In the category of things I wish I knew sooner: Inflation.

What is it? It is the overall increase in the price of goods. I  recently learned how to calculate inflation rates, and  I want to share it with you.

You take the current price (A) and divide it by the old price (B). Then, take that number and multiply it by 100. Then subtract the total by 100 to get inflation rates in percentage form. So the formula is:

((A ÷ B) × 100) – 100 = Percent inflation

Let’s do math!

If the current price is $1000, and the old price is $495, the math problem would be:

1000 ÷ 495 = 2.02

2.02 × 100 = 202

202 – 100 = 102% inflation

I first moved to the Tri-Cities in 2012. The average person was getting paid about $8.00/hour. In 2012, I was getting paid $14.78/hour while today, ten years later, the current rate is $14.49 for minimum wage work.

The apartment I moved into in 2012 was $495.00 per month. Today that apartment is $1000.00 per month.

Why is rent so expensive?

This TMG article talks about how rent can be determined based on the size of the home, the location, amenities, finishes, etc. None of those had changed at the apartment.They were built in the 1940s and they have asbestos in the ceilings.

The minimum wage has increased in the last decade, supposedly so that we could cover our expenses. In 2012, I struggled to pay rent and my other bills. In 2022, I cannot rent ANY apartment in this area. There are none that are safe and affordable.

I am concerned. What type of world are we creating? One where people have to work three jobs to pay for their landlord’s greed? There is no sense behind this. These old buildings are not safe to live in, and the mortgage on them has to have been paid off many years ago. Where is the money going?

Carmen Villarma has been seen in the Tri-Cities news lately as a developer investing in apartment homes. She is the president of a property management company called TMG. TMG is widespread and doing very well. They have no issues with accruing ample amounts of money. This is one of the only instances I have seen of any new apartment buildings in the Tri-Cities, so they really can charge anything they want based on supply and demand.

Let’s talk about bills, baby!

I want to break down monthly bills into a low- and high-end view. The low end prices are numbers from my own personal life experience. The high end is estimated based on current prices.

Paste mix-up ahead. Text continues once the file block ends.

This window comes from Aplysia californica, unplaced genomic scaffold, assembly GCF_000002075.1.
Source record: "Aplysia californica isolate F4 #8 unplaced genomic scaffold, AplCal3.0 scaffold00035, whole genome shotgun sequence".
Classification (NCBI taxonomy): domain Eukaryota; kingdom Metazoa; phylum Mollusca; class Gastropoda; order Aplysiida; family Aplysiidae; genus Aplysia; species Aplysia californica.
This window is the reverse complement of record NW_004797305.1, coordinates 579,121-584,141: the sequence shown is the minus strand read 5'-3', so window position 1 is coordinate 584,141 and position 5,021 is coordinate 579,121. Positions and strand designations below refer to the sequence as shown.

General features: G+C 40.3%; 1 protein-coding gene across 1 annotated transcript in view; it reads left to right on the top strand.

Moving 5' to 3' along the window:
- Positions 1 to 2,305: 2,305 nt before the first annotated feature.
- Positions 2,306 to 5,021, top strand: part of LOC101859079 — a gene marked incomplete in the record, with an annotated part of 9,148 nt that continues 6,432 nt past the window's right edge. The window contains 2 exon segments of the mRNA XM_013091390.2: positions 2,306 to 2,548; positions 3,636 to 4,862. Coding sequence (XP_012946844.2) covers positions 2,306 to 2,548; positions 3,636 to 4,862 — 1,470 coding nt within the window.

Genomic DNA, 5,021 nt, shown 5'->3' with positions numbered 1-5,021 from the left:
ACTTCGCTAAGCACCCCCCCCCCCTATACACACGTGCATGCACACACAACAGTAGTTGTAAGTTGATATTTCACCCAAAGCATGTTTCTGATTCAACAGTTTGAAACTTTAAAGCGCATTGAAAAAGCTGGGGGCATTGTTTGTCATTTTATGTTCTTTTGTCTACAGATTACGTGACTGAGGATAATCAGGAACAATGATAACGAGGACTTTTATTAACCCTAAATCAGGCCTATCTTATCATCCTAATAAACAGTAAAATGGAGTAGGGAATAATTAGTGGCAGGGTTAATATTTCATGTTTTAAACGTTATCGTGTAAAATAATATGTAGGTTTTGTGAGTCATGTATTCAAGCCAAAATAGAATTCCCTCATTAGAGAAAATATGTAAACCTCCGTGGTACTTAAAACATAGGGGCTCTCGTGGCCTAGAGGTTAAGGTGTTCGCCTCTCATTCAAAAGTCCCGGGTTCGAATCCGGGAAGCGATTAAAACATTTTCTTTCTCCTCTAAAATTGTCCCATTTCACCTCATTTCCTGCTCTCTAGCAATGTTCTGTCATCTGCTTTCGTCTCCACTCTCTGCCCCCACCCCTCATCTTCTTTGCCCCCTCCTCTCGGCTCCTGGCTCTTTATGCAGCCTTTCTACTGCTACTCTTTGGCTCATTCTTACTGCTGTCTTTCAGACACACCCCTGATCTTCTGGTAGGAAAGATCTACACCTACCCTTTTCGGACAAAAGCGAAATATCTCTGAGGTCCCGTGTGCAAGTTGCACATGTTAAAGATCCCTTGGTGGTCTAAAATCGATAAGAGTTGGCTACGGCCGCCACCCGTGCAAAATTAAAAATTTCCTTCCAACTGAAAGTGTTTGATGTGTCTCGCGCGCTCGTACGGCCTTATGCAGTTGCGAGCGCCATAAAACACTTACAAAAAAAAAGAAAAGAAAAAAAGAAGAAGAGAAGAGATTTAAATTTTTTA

According to, people working a 40-hour week make $579.60 per week, but that is before taxes!!!!!! People are not taking home that amount of money. After it is said and done, your actual paycheck is about $400. That only accrues to $1600 per month. That is not enough to cover even the low estimate in the table above.

I want all rental properties to offer income-based rent prices. Housing is a human right. Why is it not available for the citizens of America? If you’re interested in home owning, that is a whole other topic of concern.

One resource for people seeking housing in Washington State is Cut the Costs, a campaign started by the Building Industry Association of Washington that seeks to empower people to cut through the roadblocks, restrictions, and regulatory red tape that adds hidden costs to home ownership.

I do want to try to add a solution, because I don’t like to whine without proposing a solution. I am not saying the best solution is to raise wages, but to control the prices on already sky high commodities. Why aren’t all rental units based on income anyway? In this rental and land management arena, the only ones who are profiting in any way are the property management services. These new builds are capping out at $2595/month in rent for single family homes! These need to be dropped and rent controlled. In a few years, who’s to say inflation won’t make these single family homes $4000.00 or more per month? Who will be able to afford that?

Besides that, I have no solution or ways out of the housing problems we face. I am just one person trying to live with them. Hopefully by bringing awareness to what I face, maybe somebody with more power, money, and intelligence can get us out of the crisis we ‘Average Joes’ face.